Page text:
PhD Submission

PhD Submission

University of sunderland
31 March 2011

An evaluation of the link between abstraction, representation and language within the context of current theories of Environmental Aesthetics and Phenomenology

 

My External Examiners described my submission as ‘a very distinguished effort of sustained research’ which has ‘manifest integrity’ and is ‘markedly original’. It was, they said, ‘deeply researched … the writing lucid and engaging, without slack or superfluous passages and with an incessant pressure of enquiry and argument’. They further wrote that it was ‘an extremely authentic and convincing thesis … a fine example of a practioner thinking through artwork and articulating its development’.

 

To read the abstract, please click on the more information box below. A downloadable PDF of my PhD can be found on the right hand side of this page.

 

Abstract

 

This research looks at both subjective and objective ways of mediating our experience of the natural world through art and concludes that both approaches are of value. It considers art (and in particular abstract art) as a language, or text, to be read and interpreted objectively as well as a means of subjective, poetic expression. It explores the possibility that colour (as a medium that is both relative and at the same time subjective) may provide a useful link between a subjective and objective perception of the natural world. 

 

It demonstrates that the theories and practice of abstraction, language and colour are intertwined. It proposes that phenomenology, and especially the work of Merleau-Ponty, links these areas of cultural thought and activity; and that the practical, ethical and embodied expression of this philosophy can be represented through walking, expressed as a physical activity and mediated through art. 

 

Practically, the research was developed in the studio and tracked through a series of written chapters written one at a time over a period of six years. A contextual overview has been added at the end of each chapter. These were written after the last chapter (chapter ten) was completed, and constructed within the space of a couple of months.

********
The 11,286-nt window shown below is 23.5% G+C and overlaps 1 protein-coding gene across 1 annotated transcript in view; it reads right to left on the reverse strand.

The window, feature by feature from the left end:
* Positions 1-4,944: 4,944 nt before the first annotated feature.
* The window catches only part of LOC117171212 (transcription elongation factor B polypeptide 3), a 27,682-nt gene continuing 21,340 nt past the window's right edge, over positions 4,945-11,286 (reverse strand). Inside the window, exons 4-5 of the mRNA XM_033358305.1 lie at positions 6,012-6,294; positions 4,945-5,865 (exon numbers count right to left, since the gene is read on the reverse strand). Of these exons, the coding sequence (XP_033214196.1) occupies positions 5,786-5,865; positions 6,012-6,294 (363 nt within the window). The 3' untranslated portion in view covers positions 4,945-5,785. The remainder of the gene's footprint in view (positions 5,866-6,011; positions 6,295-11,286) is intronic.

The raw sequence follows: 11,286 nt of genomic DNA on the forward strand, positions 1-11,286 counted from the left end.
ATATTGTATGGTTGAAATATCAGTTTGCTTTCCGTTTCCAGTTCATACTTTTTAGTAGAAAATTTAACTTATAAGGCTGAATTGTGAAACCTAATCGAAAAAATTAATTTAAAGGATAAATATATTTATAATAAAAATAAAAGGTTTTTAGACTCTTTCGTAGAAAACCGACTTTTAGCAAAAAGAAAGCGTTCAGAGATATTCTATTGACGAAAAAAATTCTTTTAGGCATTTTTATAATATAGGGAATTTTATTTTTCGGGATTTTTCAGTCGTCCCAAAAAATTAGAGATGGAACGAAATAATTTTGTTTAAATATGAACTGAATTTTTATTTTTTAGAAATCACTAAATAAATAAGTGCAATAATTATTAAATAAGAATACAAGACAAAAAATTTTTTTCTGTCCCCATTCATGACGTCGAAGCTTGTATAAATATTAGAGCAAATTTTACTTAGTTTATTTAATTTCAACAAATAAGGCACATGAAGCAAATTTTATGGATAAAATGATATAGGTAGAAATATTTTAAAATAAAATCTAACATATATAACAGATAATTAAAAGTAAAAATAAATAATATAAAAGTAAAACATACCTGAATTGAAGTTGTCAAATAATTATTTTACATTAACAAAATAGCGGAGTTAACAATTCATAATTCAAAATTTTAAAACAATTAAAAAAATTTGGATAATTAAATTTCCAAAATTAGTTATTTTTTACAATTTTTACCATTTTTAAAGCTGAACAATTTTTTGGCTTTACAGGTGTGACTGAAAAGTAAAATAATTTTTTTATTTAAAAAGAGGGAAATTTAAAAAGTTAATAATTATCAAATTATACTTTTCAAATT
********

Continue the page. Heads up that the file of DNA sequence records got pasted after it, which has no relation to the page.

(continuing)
This overlapping of time frames serves to highlight the Bricolage methodology used throughout the PhD. This approach, first proposed by Levis Strauss (The Savage Mind, 1962) ‘acknowledges that research takes place in the real world – is complex and sometimes ‘messy’, open to change, interaction and development’ (Gray and Malins, 2004). 

 

The written content of the PhD is presented alongside an exhibition of work in the Reg Vardy Gallery in Sunderland, demonstrating the link between theory and practice that the methodology employed highlights.

 

Mike Collier, supervised by Dr. Carol McKay and Professor Brian Thompson, September 2010

 

Abstract

 

This research looks at both subjective and objective ways of mediating our experience of the natural world through art and concludes that both approaches are of value. It considers art (and in particular abstract art) as a language, or text, to be read and interpreted objectively as well as a means of subjective, poetic expression. It explores the possibility that colour (as a medium that is both relative and at the same time subjective) may provide a useful link between a subjective and objective perception of the natural world. 

 

It demonstrates that the theories and practice of abstraction, language and colour are intertwined. It proposes that phenomenology, and especially the work of Merleau-Ponty, links these areas of cultural thought and activity; and that the practical, ethical and embodied expression of this philosophy can be represented through walking, expressed as a physical activity and mediated through art. 

 

Practically, the research was developed in the studio and tracked through a series of written chapters written one at a time over a period of six years. A contextual overview has been added at the end of each chapter. These were written after the last chapter (chapter ten) was completed, and constructed within the space of a couple of months. 

 

This overlapping of time frames serves to highlight the Bricolage methodology used throughout the PhD. This approach, first proposed by Levis Strauss (The Savage Mind, 1962) ‘acknowledges that research takes place in the real world – is complex and sometimes ‘messy’, open to change, interaction and development’ (Gray and Malins, 2004). 

 

The written content of the PhD is presented alongside an exhibition of work in the Reg Vardy Gallery in Sunderland, demonstrating the link between theory and practice that the methodology employed highlights.

 

Mike Collier, supervised by Dr. Carol McKay and Professor Brian Thompson, September 2010